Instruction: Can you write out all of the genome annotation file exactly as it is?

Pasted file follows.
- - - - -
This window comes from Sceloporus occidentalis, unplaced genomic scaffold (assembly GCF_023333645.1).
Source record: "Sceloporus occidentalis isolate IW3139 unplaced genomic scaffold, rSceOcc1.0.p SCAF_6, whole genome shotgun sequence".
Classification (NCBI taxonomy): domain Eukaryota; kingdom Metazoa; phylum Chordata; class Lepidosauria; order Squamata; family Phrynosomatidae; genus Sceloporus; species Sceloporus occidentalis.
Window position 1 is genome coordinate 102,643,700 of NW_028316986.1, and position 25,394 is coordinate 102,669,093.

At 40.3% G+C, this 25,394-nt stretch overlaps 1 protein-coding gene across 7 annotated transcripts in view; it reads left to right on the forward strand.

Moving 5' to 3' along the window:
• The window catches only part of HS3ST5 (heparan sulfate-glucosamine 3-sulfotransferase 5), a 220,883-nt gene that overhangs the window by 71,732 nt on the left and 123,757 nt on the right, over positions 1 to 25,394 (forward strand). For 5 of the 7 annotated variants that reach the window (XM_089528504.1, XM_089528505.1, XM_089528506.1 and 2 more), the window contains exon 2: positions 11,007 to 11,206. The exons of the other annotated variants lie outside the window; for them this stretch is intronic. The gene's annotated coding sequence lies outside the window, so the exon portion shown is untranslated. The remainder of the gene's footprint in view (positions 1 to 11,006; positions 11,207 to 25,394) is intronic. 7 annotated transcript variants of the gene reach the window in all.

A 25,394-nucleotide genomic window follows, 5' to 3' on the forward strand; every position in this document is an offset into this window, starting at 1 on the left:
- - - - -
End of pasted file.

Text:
This window comes from Sceloporus occidentalis, unplaced genomic scaffold (assembly GCF_023333645.1).
Source record: "Sceloporus occidentalis isolate IW3139 unplaced genomic scaffold, rSceOcc1.0.p SCAF_6, whole genome shotgun sequence".
Classification (NCBI taxonomy): domain Eukaryota; kingdom Metazoa; phylum Chordata; class Lepidosauria; order Squamata; family Phrynosomatidae; genus Sceloporus; species Sceloporus occidentalis.
Window position 1 is genome coordinate 102,643,700 of NW_028316986.1, and position 25,394 is coordinate 102,669,093.

At 40.3% G+C, this 25,394-nt stretch overlaps 1 protein-coding gene across 7 annotated transcripts in view; it reads left to right on the forward strand.

Moving 5' to 3' along the window:
• The window catches only part of HS3ST5 (heparan sulfate-glucosamine 3-sulfotransferase 5), a 220,883-nt gene that overhangs the window by 71,732 nt on the left and 123,757 nt on the right, over positions 1 to 25,394 (forward strand). For 5 of the 7 annotated variants that reach the window (XM_089528504.1, XM_089528505.1, XM_089528506.1 and 2 more), the window contains exon 2: positions 11,007 to 11,206. The exons of the other annotated variants lie outside the window; for them this stretch is intronic. The gene's annotated coding sequence lies outside the window, so the exon portion shown is untranslated. The remainder of the gene's footprint in view (positions 1 to 11,006; positions 11,207 to 25,394) is intronic. 7 annotated transcript variants of the gene reach the window in all.

A 25,394-nucleotide genomic window follows, 5' to 3' on the forward strand; every position in this document is an offset into this window, starting at 1 on the left: